Moore accused of publicity stunt over Disney ‘ban’

The admission, during an interview with CNN, undermined Moore’s claim that Disney was trying to sabotage the US release of Fahrenheit 911 just days before its world premiere at the Cannes film festival.

Instead, it lent credence to a growing suspicion that Moore was manufacturing a controversy to help publicise the film, a full-bore attack on the Bush administration and its handling of national security since the attacks of 11 September 2001. —Moore accused of publicity stunt over Disney ‘ban’  (Independent)

My guess is that Bush is so unpopular with so many people right now, Moore couldn’t depend on the kind of ready-made controversy that helped make Mel Gibson’s The Passion of Christ a huge hit.

By vilifying Disney, Moore appears to tapping into the vague uneasiness that many people feel when confronted by anything that is universally and unfailingly cheerful (like the Olsen Twins, or 50s housewives, or the Michelin Man), and is using his media skills to promote the meme that he is being persecuted by a Disney-Bush alliance.

Since plenty of the very conservatives Moore despises are also unhappy with Disney (with its gay-friendly policies, its use of pagan and native religions [Hercules, Pocahontas], a history of distributing films decried as anti-Catholic [see the Catholic League for Religious and Civil Rights boycott of Disney]), Moore’s choice of Disney as his persecutor just seems farcical…

A little digging for Disney dirt reveals an incident when ABC TV (owned by Disney) spiked a scathing 20/20 report on a book highly critical of Disney corporate culture: “There’s sexual harassment, child labor violations, and how management allows Disney World to have twice the injury rate than the amusement park average – because handling the injury lawyers is cheaper than fixing the problem.” (“Disney Spikes 20/20: Where’s the Left?“)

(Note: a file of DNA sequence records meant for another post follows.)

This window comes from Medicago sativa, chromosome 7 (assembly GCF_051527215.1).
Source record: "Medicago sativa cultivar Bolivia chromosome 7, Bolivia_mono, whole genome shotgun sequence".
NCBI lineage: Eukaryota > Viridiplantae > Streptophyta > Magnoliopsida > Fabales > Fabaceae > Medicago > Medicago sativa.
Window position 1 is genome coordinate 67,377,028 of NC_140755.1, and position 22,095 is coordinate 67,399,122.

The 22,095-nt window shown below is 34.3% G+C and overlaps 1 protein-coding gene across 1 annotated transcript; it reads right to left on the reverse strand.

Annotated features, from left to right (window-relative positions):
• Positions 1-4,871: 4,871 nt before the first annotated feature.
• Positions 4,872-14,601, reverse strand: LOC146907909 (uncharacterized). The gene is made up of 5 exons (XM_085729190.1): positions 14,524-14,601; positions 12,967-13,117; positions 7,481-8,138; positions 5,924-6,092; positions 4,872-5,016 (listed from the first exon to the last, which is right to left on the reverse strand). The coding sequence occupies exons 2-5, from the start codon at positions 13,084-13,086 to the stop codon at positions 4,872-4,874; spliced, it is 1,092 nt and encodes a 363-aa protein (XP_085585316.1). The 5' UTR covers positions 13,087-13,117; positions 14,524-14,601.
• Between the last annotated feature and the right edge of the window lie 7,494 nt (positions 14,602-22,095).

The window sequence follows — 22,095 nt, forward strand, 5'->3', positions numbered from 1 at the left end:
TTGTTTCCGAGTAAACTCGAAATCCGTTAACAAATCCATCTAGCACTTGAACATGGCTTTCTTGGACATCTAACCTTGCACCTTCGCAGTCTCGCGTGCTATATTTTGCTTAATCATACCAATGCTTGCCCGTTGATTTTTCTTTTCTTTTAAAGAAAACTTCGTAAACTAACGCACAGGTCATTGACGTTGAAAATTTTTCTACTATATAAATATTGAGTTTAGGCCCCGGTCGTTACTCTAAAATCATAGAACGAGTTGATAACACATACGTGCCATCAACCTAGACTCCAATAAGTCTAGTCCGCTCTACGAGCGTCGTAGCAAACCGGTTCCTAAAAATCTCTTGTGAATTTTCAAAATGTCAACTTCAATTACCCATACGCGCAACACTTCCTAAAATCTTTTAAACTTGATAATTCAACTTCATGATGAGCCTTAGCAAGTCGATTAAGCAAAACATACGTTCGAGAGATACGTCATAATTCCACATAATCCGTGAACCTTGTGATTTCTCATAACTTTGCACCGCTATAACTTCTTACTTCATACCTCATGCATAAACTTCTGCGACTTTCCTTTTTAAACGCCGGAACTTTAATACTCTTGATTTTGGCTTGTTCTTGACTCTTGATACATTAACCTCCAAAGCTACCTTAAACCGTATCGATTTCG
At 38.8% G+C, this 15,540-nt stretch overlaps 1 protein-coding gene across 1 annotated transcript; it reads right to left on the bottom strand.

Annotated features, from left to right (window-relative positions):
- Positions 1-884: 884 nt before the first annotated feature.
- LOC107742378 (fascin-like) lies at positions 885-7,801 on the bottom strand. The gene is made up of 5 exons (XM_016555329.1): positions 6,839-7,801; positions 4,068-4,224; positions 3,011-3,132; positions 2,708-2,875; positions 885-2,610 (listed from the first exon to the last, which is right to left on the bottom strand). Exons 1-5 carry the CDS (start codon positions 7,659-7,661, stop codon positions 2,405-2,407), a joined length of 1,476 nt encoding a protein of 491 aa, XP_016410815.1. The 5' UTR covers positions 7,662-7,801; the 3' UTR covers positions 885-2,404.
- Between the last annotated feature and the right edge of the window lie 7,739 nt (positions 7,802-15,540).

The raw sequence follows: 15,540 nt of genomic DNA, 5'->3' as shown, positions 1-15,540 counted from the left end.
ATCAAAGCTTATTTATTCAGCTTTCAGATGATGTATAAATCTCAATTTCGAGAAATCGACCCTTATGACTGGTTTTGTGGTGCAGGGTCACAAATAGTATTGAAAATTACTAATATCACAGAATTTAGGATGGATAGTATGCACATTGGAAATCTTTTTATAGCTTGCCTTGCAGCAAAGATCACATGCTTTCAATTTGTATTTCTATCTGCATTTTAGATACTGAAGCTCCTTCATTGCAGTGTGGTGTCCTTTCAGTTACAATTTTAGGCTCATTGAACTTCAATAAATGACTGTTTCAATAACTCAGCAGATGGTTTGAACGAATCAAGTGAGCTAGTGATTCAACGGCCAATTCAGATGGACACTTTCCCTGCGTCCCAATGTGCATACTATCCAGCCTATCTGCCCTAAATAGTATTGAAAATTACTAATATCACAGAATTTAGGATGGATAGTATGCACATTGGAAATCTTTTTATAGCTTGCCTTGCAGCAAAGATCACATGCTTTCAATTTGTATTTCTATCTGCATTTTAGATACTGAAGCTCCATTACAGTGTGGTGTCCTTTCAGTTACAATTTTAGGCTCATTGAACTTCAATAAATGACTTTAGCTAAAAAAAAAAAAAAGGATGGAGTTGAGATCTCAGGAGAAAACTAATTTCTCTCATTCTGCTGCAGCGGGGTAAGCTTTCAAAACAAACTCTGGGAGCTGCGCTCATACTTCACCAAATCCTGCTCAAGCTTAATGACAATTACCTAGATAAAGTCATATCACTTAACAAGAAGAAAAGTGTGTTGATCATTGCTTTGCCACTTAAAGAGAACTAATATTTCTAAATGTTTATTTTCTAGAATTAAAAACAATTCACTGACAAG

So there’s plenty of evidence that Disney is corrupt… is that enough to justify Moore’s spin on something he knew a year ago, but announced in time for news outlets (who love controversy) to pounce on, thereby generating lots of publicity for himself? Moore knows how to manipulate the media to his advantage, and it looks like this time at least a few journalists aren’t so keen on being used by Moore. In the years since the civil rights movement became mainstream, it has been mostly conservatives who have been good at enraging the rank-and-file to hold protests and boycotts, some of them fueled by misunderstandings and misinformation, but few of them fueled by media hype (such as is the case with Moore, who knows how to give anti-establishment journalists a juicy story).

I’ve blogged before on the Bowling for Columbine Teacher’s Guide. There has been some interest here in using Moore’s materials as part of the Seminar in Thinking and Writing course, so I’m just sort of keeping on top of Moore’s activities.

Update, 10 May: Disney responds to the NY Times editorial accusing Disney of “cowardice”.